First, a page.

PITTSBURGH (KDKA/AP) – A Millvale Police officer charged with violating a suspect’s civil rights by repeatedly zapping him with a stun gun, even after he was handcuffed, has been found guilty.

The jury got the case at 8:50 a.m., and by 1 p.m., the judge announced they had a verdict: guilty on the charge of deprivation of rights under color of law.

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Nicole Murphy left the courthouse out of the view of reporters.

The guilty verdict shocked both the defense attorney and the defendant.

“She was numb,” said defense attorney Robert Stewart. “She was numb. We had a very good feeling after Monday. Yesterday, we still were optimistic, but it was the kind of thing where I didn’t see, I just didn’t see this one coming.”

Stewart thought he had successfully attacked the credibility of Murphy’s then-partner Casey Bonincontro, who testified he saw no reason for her to use such force.

The defense called him a bump-on-a-log who did little that night but take a video with his cell phone.

But the jury was apparently convinced that while Thomas Smith became compliant after the Taser was used, it was not justified.

The prosecutor argued had she used a baseball bat, he would have become compliant, but that wouldn’t have justified that use of force.

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“Certainly, the first officer was impeached many times on his testimony,” says Stewart. “And so I have to believe they disregarded that, but then looking at the rest of it, it gets back to he was in handcuffs, he was tased three times and I don’t think the jury got past that.”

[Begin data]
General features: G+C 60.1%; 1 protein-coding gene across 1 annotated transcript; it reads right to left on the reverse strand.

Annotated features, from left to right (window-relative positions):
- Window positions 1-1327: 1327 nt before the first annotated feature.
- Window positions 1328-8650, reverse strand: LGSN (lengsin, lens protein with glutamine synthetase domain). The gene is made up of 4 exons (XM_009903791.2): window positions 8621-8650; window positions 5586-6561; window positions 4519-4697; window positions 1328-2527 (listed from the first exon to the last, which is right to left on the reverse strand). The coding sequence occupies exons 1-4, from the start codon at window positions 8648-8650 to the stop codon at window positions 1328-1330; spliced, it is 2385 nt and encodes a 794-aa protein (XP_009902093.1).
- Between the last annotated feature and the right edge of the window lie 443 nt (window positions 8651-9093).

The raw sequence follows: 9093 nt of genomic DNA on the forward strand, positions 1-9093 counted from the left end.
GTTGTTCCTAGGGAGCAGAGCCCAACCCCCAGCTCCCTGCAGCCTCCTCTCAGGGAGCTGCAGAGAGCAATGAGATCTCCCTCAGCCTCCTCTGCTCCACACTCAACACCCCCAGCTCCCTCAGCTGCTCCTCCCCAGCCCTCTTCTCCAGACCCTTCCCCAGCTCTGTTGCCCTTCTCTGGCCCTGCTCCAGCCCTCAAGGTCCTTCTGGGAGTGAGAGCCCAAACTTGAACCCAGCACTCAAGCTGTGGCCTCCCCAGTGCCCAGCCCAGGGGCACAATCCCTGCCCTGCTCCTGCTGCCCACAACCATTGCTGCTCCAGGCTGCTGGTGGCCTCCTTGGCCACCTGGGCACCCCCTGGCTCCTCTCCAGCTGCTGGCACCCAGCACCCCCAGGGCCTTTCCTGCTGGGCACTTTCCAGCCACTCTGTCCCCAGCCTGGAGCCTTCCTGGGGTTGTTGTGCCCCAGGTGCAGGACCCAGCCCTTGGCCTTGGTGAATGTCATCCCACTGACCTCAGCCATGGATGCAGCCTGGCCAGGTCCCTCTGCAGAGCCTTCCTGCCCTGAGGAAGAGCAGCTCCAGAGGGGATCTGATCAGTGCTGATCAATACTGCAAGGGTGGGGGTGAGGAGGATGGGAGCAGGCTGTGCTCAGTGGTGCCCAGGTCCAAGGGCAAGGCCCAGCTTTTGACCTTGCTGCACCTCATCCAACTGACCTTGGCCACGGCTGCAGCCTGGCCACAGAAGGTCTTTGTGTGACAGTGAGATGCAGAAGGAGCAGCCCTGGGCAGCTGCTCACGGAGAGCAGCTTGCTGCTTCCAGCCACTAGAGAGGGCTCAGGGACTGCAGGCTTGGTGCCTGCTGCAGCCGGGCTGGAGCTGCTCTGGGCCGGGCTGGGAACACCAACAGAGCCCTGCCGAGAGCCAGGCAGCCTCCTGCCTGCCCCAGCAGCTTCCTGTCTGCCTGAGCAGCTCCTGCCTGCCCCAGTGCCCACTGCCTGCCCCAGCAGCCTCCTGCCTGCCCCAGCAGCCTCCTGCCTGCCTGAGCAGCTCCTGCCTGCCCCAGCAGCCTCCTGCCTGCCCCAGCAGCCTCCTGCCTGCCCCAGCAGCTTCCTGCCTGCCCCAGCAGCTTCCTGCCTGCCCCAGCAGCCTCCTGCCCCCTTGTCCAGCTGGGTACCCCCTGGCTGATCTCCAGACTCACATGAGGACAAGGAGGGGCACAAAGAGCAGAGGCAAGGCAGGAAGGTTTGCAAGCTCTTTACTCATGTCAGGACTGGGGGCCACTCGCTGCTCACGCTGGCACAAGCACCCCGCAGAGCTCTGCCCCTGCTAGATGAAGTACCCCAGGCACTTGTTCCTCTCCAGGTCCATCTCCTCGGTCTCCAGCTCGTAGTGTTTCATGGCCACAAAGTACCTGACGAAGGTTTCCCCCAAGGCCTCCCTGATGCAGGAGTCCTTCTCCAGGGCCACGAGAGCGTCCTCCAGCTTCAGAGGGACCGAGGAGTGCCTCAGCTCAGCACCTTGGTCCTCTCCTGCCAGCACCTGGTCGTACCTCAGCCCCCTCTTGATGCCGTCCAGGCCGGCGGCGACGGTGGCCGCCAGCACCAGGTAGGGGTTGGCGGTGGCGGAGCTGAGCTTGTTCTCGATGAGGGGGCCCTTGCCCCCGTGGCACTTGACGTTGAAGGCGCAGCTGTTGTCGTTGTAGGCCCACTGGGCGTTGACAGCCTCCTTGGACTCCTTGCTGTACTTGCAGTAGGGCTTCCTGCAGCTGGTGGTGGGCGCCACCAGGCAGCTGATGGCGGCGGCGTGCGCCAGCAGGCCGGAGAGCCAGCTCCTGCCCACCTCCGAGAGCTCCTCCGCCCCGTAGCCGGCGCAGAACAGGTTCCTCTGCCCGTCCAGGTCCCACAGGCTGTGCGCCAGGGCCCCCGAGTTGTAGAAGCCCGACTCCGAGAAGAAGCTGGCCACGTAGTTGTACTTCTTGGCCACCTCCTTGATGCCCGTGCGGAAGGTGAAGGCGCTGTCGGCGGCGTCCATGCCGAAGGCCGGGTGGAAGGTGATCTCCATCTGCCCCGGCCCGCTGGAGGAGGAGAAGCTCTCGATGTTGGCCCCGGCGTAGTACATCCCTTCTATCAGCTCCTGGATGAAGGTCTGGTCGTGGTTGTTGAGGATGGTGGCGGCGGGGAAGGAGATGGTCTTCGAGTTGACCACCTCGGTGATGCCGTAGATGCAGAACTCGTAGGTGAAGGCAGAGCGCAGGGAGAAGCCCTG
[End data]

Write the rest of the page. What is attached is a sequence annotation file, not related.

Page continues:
Murphy faces sentencing on March 13, 2015, at 10 a.m.

The maximum penalty is 10 years in prison, but her lawyer says she’s likely to receive a much more lenient sentence.

“The guidelines, depending on what the court finds, could be between two and three years,” said Stewart. “If I had to guess, it’s going to be very possible for a 36-month sentence.”

United States Attorney David J. Hickton released a statement following the verdict. It reads in part: “Law enforcement officers are sworn to uphold and obey the law. Nicole Murphy did neither when she used a dangerous weapon to subdue a handcuffed defendant, thereby violating his civil rights.”

Murphy doesn’t dispute she used the stun gun on Smith after his arrest for public drunkenness in September 2012. The 30-year-old officer contends she was justified in using it because she was trying to stop Smith from banging his head on a desk and office cubicle.

The FBI began investigating after someone leaked a 52-second cellphone video of the incident to Pittsburgh-area media outlets in early 2013.

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